The American Society of Civil Engineers' standard "Design and Construction of Frost-Protected Shallow Foundations" (ASCE/SEI 32-01) addresses FPSF design and construction in areas subject to ground freezing. Although the 2000 International Residential Code adopted the standard and the 2003 IRC included it, local codes still govern FPSF use.
FPSFs might be inappropriate in warmer, more humid climates, where builders would save relatively little and termites can be a problem. Those pests could find a hidden path to the framing through foam insulation used on exte-rior foundation walls. Builders must be familiar with termite protection methods in their area and need to check with local code authorities to determine related requirements.
Gaining Market Acceptance
The prospect of much greater market acceptance of FPSFs is especially promising because, unlike many new technologies, this foundation system offers builders immediate cost savings. FPSFs cost less than traditional foundations in construction and excavation requirements, as well as labor and materials costs. Because they require shallower excavations and less concrete, FPSFs also save time. And because this system gives homeowners recurring utility savings, FPSFs offer builders an edge in competitive markets.
So if FPSFs are so great, why aren't they better known? No one in the industry actively promotes FPSFs, so industry awareness - and therefore market acceptance - are low, and local officials unfamiliar with the technology might be unwilling or unable to approve it promptly.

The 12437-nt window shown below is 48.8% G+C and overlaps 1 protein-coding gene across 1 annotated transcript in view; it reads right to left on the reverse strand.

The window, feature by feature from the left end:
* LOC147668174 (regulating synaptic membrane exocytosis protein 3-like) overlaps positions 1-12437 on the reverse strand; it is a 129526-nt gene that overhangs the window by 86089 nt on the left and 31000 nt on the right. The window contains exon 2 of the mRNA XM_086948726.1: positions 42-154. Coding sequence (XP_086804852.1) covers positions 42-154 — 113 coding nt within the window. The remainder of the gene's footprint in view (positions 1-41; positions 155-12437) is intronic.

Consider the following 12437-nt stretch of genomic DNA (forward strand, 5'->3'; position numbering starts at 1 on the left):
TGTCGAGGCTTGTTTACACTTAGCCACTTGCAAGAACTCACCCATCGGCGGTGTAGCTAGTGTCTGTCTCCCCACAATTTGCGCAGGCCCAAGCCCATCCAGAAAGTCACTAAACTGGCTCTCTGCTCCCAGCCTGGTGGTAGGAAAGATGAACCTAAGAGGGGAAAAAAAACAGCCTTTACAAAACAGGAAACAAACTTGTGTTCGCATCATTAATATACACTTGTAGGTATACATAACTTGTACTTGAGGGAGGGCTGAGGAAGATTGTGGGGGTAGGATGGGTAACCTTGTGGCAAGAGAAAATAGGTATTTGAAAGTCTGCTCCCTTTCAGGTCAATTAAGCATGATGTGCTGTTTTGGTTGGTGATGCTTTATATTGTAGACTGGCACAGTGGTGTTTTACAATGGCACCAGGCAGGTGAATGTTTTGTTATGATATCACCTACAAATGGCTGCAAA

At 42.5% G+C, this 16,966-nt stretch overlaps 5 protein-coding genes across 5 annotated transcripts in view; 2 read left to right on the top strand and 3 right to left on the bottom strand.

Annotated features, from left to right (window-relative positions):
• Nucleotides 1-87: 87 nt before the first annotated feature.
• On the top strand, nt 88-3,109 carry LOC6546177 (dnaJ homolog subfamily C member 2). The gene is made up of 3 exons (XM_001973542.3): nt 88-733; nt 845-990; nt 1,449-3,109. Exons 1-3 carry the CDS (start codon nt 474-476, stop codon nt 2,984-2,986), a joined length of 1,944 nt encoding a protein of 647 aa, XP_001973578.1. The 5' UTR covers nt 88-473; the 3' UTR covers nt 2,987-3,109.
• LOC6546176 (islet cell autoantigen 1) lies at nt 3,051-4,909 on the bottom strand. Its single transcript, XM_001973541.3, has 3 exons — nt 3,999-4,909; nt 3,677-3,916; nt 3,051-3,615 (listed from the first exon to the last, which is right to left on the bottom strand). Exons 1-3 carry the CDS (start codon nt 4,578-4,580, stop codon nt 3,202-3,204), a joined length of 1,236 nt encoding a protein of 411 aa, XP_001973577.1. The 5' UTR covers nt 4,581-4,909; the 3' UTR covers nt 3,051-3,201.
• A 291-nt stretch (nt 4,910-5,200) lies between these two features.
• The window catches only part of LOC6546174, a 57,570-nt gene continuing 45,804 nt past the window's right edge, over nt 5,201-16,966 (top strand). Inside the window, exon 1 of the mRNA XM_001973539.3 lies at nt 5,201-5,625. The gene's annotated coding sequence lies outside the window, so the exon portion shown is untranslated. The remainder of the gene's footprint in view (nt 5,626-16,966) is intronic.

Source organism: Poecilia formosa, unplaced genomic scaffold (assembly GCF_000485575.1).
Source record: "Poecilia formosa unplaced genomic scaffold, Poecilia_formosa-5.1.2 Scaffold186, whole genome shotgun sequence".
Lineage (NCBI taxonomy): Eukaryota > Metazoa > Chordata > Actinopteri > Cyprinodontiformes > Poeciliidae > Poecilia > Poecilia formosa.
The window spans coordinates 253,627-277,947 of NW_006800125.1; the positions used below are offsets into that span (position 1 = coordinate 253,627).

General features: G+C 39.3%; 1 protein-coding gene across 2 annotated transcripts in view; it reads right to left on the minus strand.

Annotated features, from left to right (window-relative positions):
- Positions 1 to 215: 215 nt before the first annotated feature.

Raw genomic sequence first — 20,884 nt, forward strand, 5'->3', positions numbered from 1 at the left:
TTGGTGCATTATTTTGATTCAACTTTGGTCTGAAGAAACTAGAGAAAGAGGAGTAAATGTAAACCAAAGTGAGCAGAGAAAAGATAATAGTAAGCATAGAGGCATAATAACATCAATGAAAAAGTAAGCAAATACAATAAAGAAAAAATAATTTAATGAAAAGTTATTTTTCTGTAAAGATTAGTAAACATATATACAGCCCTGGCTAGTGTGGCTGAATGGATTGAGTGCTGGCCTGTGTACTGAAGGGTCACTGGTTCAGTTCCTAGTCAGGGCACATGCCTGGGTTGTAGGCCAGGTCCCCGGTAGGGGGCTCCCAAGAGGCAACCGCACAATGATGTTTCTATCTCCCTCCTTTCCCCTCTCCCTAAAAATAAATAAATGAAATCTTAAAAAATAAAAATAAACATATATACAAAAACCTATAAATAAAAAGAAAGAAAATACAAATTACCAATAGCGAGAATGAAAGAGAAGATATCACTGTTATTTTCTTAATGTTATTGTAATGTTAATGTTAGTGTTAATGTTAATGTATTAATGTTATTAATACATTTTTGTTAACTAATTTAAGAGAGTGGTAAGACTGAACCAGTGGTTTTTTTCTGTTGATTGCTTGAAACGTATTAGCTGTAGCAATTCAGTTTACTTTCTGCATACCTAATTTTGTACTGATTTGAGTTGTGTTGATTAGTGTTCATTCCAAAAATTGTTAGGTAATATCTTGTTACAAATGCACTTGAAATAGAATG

To increase awareness of FPSF technology, PATH disseminates architectural details and specifications to designers and architects, provides demonstrations and workshops, writes articles, and develops case studies and cost comparisons. Future initiatives will include ensuring that local code officials are aware of FPSFs in the model codes and providing information and training to local inspectors on how to apply the codes. n
PATH is seeking partners to promote FPSFs. Contact Bob Fuller at the NAHB Research Center, 800/638-8556, extension 6216, or firstname.lastname@example.org.
- The NAHB Research Center provides information and answers frequently asked questions on the use of frost-protected shallow foundations at www.toolbase.org/fpsf. The Web page addresses FPSF standards, the air freezing index (AFI) and mean annual temperature (MAT), radiant floor heating with FPSFs, International Residential Code requirements for constructing an unheated garage connected to a home built on an FPSF, and methods for insulating additions built on an FPSF. The FAQs page suggests ways to work with building officials hesitant to approve FPSF installation.
- The NAHB Research Center’s Design Guide for Frost-Protected Shallow Foundations (2004) helps determine proper foundation design and insulation details. This guide contains detailed drawings for the prescribed construction methods. In addition, the NAHB has published brochures that describe the various uses of this technology.
- For more information on FPSF technologies, e-mail the ToolBase technical staff at email@example.com or call 800/898-2842.
- To order a copy of the ASCE/SEI 32-01 "Design and Construction of Frost-Protected Shallow Foundations," visit asce.org.
- Order or download the 1994 PATH publication Design Guide for Frost-Protected Shallow Foundations through www.huduser.org.
- For more information on PATH’s technology transfer efforts and its top-10 technologies for 2004, visit pathnet.org.